The small group has gathered in Kakadu National Park—a 4.9-million-acre expanse of red cliffs etched with ancient rock carvings, and verdant wetlands rich in birdlife and croc-infested billabongs, 186 miles east of Darwin in the Northern Territory—to learn about Yolngu (East Arnhem Land Aboriginals) beliefs and practices. Lord, an ex-pro rugby player, a white guy, and owner of Lords Kakadu & Arnhemland Safaris, would be an unlikely guide to indigenous culture except for one key fact: Thanks to a childhood spent on a water-buffalo station in Kakadu, he was ceremonially adopted by an Aboriginal family in the Mamakala community.

He learned the ant-nest trick—and plenty more about indigenous foods, or “bush tucker”—from his adoptive grandmother, Rosie Lundduy. Four feet nine inches tall and utterly engaging (“Leeches are some tasty tucker!” she cries), Lundduy is one of several Aborigines leading food-foraging tours through Kakadu and adjoining Arnhem Land, a 24-million-acre Aboriginal-owned wilderness.

The entertaining duo of Lord and Lundduy will help you carve a digging stick to root up bush yams and demonstrate how to strip pandanus leaves—also used for weaving bags—to get to the artichoke-flavored hearts. You can sleep out in the bush, relaxing at night in a fully equipped safari camp, or opt for day trips and the comfort of one of the park’s six hotels. But whatever you do, leave your taste for Taco Bell at home.

Lords Kakadu & Arnhemland Safaris’ custom Maningrida Arnhem Cultural Tour includes a bush-tucker course and a sunset barbecue; 011-61-8-8948-2200,

It Rips

Sydney’s endless summer

Sunset views from the InterContinental Hotel. (InterContinental Hotel)

Local Hangouts

“There’s superb cold-water diving at the entrance to Melbourne’s Port Phillip Bay. After World War I, a whole fleet of British submarines were scuttled there. I count an early-morning descent to the ‘Intact Submarine’ as one of the most magical dives I’ve ever made—the sea anemones glow a brilliant yellow in the bright underwater sun.”—Tony Wheeler, Melbourne-based cofounder of Lonely Planet Publications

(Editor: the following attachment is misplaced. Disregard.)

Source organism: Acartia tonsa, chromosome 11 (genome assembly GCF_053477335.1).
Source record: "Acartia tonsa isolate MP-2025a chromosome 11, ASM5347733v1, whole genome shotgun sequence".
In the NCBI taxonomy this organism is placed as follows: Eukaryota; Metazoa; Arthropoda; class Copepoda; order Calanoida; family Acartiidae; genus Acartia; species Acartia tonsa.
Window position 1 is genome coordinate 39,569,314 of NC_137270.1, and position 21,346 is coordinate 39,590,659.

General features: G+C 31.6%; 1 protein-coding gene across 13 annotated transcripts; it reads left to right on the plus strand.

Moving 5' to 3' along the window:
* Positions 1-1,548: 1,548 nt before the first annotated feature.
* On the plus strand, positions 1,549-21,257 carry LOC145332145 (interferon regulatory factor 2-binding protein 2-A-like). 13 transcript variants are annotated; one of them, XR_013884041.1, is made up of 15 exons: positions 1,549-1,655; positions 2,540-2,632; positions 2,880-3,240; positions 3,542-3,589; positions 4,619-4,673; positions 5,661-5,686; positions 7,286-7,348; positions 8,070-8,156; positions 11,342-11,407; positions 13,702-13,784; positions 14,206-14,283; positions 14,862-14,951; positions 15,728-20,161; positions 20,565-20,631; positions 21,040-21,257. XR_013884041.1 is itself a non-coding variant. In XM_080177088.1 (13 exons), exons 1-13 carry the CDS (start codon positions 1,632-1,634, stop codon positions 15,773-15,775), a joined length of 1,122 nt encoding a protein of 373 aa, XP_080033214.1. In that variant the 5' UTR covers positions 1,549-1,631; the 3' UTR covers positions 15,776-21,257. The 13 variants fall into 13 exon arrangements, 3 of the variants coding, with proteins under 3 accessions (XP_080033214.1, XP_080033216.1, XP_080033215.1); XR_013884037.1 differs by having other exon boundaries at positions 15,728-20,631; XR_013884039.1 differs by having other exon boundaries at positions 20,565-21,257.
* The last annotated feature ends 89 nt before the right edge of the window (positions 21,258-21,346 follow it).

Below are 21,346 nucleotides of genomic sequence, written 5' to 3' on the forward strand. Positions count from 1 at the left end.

WHAT COULD BE BETTER, when you know the surf's cranking, than waking up to a room-service cappuccino under a feather quilt at the InterContinental, overlooking Sydney's spectacular harbor? Or pulling on boardshorts and descending to the lobby, where the concierge procured you a Cohiba the night before? The entire bellhop corps seems drawn from the local surfer population, so don't be surprised if one tanned 'hop tells you the morning surf report while another picks out a board from your quiver, which they've politely stored in the luggage room.

Then it's time to catch the ferry to Manly, a quaint beach town at the northern mouth of Sydney Harbour, where there's nothing left to do but paddle into first-class beach-break surf.

Think of it as the Ultimate Urban Pleasures Surf Safari, the best way on earth to get your warm-water waves and high-end sushi, too. Numerous world champions have been minted on these breaks, including female shredder Layne Beachley. A drive north from Manly brings you to clean beach breaks like Freshwater, Curl Curl, and North Narrabeen. Drive south from Sydney's Bondi Beach, near Aussie actor Heath Ledger's home, and there's another string of great breaks en route to lunch at the Pavilion Cafe, in Maroubra Beach.

Après-surf, kick back at Sydney's Newport Arms, the classic surfer pub. Or stroll to Rockpool for celebrity chef Neil Perry's salad of wild greenlip abalone, mussels, clams, tea-smoked oysters, and fine noodles. You just might be ready to get tubed again in the morning.

Doubles at the InterContinental, from US$228; 011-61-2-9253-9000, Dinner for two at Rockpool, US$192–$230; 011-61-2-9252-1888, Manly's Dripping Wet Surf co. rents boards for US$35 a day; 011-61-2-9977-3549,

Path Perfect

On the Cape to Cape Track, you walk alone

Local Hangouts

Melbourne native Cate Blanchett escapes the city’s hot, dry climate at Elwood Beach, a family-friendly spot four miles south of the city on Port Phillip Bay; the actress learned to bodysurf at Portsea Back Beach, 60 miles south of Melbourne on the tip of the Mornington Peninsula.

TAKE A SUN-WASHED coastline with white-sand beaches, add a wildflower-filled 83-mile trail along limestone cliffs—with warm surf below and, a brief jaunt away, prized wines to sip—and you’ve got an overcrowded tourist trap, right? Wrong, mate, if you’re on the Cape to Cape Track, in 49,400-acre Leeuwin-Naturaliste National Park, between Cape Naturaliste and Cape Leeuwin.

Located in one of the most isolated coastal areas on earth—three hours south of Perth in Australia’s southwestern corner—the track and parkland are barely on the radar for most travelers.